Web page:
3. He’s agile
Having stepped off one of the most impactful platforms of influence in the world, as the President of the United States he now has created a new platform with the set-up of his foundation with his wife. He continues to advocate for the causes close to his heart namely leadership, climate change and social impact through the Obama Foundation.
On this Asia Pacific year end tour he and Michelle Obama were in Kuala Lumpur to engage with more than 300 young leaders from the region and inspire as well as equip them with tools and support to drive change in their communities.
4. He’s humble
I especially like this photo (see below) of him in an unscripted moment in the White House. It depicts him fist bumping a janitor as they cross paths in the hallway. There is no one there except his staff, it’s not on the campaign trail, it’s not for any official function.
President Barack Obama fist-bumps custodian Lawrence Lipscomb in the Eisenhower Executive Office Building. Photograph: Pete Souza/The White House
There is a quote which says:
Integrity is doing the right thing, even when no one is watching.
To me he seems to be the type of person who only has one way of being – no double standards, no pretences according to who is in the room or how important they are. In the session in Singapore he frequently spoke about his team and the experts around him as the basis for him being able to solve difficult problems that came his way.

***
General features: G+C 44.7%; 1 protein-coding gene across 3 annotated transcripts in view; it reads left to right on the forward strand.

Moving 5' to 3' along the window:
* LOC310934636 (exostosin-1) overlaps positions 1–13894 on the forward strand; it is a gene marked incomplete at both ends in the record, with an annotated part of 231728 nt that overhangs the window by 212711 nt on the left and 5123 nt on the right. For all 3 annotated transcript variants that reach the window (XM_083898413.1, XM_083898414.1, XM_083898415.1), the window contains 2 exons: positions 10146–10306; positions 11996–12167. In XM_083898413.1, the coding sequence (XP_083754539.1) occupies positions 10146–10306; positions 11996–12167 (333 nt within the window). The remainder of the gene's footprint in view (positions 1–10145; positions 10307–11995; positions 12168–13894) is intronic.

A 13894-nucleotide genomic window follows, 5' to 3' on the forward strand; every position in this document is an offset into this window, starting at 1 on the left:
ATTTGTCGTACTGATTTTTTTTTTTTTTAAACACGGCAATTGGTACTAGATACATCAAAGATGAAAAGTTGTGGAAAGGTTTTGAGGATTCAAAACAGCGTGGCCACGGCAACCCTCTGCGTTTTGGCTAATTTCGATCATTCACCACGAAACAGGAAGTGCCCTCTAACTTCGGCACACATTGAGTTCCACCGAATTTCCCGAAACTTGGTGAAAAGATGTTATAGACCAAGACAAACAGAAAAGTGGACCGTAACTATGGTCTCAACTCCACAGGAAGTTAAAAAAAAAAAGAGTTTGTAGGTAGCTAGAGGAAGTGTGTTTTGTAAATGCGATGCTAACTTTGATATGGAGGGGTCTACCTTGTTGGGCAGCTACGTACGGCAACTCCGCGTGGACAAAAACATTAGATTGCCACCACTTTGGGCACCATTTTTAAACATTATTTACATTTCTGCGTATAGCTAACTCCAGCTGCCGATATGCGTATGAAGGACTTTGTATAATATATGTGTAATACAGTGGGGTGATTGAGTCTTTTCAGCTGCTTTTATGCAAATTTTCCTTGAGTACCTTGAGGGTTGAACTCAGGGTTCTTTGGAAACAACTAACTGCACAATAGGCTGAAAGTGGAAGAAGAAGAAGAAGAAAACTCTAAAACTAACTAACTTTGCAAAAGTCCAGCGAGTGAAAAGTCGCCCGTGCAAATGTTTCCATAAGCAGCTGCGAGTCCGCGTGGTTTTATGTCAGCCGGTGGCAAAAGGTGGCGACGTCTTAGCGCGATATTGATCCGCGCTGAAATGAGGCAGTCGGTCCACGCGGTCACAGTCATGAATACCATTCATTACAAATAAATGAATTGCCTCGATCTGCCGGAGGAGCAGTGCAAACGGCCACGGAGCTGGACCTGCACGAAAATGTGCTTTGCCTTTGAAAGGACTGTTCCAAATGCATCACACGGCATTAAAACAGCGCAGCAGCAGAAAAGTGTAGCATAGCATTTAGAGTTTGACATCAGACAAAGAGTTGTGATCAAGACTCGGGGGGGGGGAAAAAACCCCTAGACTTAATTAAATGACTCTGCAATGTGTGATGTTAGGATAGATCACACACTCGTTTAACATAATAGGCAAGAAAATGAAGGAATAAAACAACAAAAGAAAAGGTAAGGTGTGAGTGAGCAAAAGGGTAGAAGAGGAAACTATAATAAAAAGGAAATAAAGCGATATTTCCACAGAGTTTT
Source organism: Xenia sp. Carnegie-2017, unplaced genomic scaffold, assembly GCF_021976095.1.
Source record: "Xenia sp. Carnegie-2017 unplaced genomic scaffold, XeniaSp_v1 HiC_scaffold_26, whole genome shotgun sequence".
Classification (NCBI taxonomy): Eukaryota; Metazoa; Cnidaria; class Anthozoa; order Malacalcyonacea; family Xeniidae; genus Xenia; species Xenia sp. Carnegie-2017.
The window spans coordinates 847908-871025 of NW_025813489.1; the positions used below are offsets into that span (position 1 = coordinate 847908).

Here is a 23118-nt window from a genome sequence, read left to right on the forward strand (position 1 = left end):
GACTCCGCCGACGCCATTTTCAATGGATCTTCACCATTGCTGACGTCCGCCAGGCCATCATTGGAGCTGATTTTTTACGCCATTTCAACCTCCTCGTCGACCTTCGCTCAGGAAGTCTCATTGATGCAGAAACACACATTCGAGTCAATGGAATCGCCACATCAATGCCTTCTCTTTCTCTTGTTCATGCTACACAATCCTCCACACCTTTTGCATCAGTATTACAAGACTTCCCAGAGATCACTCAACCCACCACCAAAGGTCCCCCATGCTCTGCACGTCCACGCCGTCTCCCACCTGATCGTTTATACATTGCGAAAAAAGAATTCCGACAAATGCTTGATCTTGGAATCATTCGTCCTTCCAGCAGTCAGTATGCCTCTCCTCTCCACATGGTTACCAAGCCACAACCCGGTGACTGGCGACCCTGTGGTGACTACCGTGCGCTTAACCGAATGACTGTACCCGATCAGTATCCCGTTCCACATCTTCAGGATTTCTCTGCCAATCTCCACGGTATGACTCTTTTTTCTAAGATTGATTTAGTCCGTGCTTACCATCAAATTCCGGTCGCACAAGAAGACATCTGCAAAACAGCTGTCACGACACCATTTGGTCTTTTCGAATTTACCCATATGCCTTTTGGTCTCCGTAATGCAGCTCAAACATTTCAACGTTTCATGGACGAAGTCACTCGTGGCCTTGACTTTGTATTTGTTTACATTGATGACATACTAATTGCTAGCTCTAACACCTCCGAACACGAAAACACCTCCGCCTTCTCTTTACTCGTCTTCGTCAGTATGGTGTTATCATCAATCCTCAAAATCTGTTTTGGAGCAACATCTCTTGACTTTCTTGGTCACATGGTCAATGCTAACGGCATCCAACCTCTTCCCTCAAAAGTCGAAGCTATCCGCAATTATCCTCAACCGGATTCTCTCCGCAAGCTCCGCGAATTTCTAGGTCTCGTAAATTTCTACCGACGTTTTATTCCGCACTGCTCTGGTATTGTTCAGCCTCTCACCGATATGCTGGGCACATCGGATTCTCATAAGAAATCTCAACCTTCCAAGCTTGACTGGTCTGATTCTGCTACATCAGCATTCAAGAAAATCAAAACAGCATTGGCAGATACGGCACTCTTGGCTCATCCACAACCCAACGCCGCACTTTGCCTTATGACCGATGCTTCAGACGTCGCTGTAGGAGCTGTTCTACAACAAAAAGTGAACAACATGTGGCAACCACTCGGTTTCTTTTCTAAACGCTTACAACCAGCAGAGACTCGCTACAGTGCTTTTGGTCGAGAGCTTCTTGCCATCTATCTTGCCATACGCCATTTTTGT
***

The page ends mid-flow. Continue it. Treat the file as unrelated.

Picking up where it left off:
Even as he spoke, I noticed he talked with the first person plural ‘we’ rather than ‘I’. This is somewhat distracting at first but it is a clever and smart way to engage the audience. The act of using we is a rather unique way of making people involved in a conversation and then making them believe they have influence over an issue through humility.
5. He cares
In this day and age too many leaders come across strong and egoistic. His leadership style is more gentle and persuasive in nature. He has been seen to shed tears when talking about the senseless loss of life due to gun violence or to say a heartfelt thanks to his wife and inner circle towards the end of his presidency.
Vulnerability is a very powerful leadership trait as it fosters connection and builds trust.
In fact he mentioned that if the world was run by women leaders for 2 years, half our problems would disappear. My take on it is I believe he was referring to women as being more willing to be vulnerable and build stronger relationships to facilitate getting things done. In addition to this, perhaps there is a natural tendency for women, especially mothers to set aside differences in order to solve problems in families and communities, especially if it is for the sake of the greater good.
To tie it all in
Barack Obama possesses the character and values of a great leader. He will always be remembered as a statesman and a leader of the highest repute across the globe. There is a universal appeal to his character and conduct which is rare and refreshing.
That’s why I have decided to capture these 5 leadership traits of Barack Obama that makes him an excellent politician and leader of a nation for 8 long years. I can only imagine that great things will come with the release of his memoirs and the impactful work from his foundation. In view of more recent events, I now revise my 1993 score to a 10/10.